The censor tapes were all of the same type?


I forgot to say that the covers from Mozambique of 1943 have the Lisbon transit date stamp.

In 1941 and 42 no transit mark was found (Lisbon or other)

Sorry but I was unable to answer all your queries last night. As stated, I do not have the answers / knowledge you need to resolve them. Next weekend it is the SACS (South African Collectors' Society) conference in Meriden and I will ask around there. Today, however, there is the small matter of the Rugby World Cup final! Go Bokke!

I found this link on the PFSA (Philatelic Federation of South Africa.) web site which is free to use. (Google 'PFSA Stamps' and you should find the site okay.) Go to Resources / Explore Stamps. Below is a link in case you cannot get there. Sadly, there does not seem to be much on WW2 mail from Mozambique.

As I understand it, you have covers sent from Mozambique during WWII, to Lisbon through South Africa. You want to know the route they took to get there. Your covers are from November 1941 to December 43, All but one has the South Africa censor tape with the Coat of Arms with letters A and E; (both Cape Town) and B (Johannesburg).  You think that all your covers went by sea as all have a postage rate of 1$75 Escudos. I think it is likely your covers with letters A and E went by sea to Cape Town and B by rail to Johannesburg, then probably by rail to Cape Town or Durban. You say one cover arrived in Switzerland. This suggests flight or rail from a neutral country. Is the one from 1943 showing both South African and the British censor tape? Can you please post a few scans of your covers. Scan and save as JPG and Upload Files by Selecting and Opening them below, then Submitting them.You can show five scans at a time with a combined size below 5Mb (so don't scan higher than say 300 dpi).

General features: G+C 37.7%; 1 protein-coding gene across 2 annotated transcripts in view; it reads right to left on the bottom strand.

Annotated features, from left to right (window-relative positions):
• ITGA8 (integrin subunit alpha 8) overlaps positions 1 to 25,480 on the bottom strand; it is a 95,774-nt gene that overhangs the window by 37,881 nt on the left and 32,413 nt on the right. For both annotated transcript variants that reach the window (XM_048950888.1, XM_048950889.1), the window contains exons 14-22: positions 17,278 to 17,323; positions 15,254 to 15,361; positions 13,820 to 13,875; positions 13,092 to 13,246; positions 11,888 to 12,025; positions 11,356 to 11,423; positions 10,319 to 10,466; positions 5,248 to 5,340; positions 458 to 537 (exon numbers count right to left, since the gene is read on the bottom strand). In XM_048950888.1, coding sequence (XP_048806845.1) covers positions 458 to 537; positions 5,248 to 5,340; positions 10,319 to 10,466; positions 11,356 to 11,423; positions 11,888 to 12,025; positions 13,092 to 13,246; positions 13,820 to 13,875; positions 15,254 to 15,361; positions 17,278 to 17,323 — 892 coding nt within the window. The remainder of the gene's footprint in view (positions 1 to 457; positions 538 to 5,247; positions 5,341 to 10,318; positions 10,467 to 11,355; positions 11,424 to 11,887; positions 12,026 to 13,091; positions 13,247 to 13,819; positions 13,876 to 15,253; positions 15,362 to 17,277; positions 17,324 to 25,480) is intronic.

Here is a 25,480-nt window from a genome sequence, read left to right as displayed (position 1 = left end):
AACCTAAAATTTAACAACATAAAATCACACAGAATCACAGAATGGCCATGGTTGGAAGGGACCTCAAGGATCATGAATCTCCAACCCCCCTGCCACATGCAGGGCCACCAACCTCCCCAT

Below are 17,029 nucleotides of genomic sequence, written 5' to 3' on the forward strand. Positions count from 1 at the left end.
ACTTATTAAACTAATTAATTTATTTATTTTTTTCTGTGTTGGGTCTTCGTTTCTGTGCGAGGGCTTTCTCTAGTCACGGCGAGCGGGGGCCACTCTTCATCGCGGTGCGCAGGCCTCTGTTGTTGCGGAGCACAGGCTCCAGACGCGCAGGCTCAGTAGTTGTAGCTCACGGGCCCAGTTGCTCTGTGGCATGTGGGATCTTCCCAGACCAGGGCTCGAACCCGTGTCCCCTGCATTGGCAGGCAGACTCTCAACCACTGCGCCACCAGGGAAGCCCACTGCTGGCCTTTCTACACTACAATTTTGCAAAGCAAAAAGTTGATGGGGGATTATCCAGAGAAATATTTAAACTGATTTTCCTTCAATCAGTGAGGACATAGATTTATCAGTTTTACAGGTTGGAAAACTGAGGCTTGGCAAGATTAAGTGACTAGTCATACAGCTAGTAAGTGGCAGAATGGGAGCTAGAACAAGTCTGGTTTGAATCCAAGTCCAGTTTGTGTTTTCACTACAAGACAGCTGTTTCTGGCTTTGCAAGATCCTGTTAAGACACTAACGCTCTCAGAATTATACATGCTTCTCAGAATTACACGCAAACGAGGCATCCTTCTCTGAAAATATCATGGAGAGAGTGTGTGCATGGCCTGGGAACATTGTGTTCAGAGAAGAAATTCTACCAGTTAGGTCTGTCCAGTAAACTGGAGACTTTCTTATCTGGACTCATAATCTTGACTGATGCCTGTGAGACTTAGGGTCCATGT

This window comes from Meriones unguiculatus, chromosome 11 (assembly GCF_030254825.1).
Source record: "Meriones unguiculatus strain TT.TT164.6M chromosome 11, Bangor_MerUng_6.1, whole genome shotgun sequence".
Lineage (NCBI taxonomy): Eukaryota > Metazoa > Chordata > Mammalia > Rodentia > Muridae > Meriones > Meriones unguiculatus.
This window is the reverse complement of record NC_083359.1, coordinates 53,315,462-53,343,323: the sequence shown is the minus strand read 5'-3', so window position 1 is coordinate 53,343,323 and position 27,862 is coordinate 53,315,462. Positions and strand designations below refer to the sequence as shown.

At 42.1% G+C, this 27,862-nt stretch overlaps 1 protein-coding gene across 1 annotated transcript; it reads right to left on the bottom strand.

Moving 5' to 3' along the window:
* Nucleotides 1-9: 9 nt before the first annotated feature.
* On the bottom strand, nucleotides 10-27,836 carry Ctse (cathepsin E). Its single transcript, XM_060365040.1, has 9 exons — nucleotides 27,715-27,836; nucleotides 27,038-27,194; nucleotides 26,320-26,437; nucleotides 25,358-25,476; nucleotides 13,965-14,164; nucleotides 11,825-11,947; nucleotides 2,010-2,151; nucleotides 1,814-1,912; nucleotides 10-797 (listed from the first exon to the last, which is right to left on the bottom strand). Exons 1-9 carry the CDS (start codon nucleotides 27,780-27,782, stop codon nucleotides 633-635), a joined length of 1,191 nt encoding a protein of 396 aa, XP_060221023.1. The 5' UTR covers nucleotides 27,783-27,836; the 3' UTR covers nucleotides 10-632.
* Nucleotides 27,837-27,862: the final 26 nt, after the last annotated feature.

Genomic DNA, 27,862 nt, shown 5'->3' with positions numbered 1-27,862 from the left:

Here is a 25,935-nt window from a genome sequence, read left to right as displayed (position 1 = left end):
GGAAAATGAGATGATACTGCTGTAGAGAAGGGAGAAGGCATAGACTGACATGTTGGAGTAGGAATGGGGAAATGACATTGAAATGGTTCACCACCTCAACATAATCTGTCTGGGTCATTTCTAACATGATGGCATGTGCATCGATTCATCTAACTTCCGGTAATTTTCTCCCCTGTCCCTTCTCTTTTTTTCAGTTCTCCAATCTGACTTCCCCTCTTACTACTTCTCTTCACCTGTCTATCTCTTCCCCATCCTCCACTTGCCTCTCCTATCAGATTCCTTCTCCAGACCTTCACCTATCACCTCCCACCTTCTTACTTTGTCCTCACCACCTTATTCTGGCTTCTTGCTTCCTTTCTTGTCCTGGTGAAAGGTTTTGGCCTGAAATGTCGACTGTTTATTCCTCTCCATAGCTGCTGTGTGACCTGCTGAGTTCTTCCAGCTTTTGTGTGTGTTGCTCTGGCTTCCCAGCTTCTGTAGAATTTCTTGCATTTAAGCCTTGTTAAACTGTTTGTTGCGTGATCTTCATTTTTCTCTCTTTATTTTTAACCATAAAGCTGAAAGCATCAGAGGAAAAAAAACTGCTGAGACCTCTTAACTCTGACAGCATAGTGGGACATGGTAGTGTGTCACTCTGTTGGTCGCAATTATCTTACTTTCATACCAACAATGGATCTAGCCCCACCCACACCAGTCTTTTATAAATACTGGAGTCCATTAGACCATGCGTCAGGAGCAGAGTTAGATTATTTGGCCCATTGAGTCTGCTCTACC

Uploaded files:
  • Cota-of-Arms-Censor-Marks.jpg

Dear Steve 

Thank you very much for your useful information and written fonts.

We have already written an article about a group of Italian internees in L Marques sending mail to the Red Cross in Switzerland.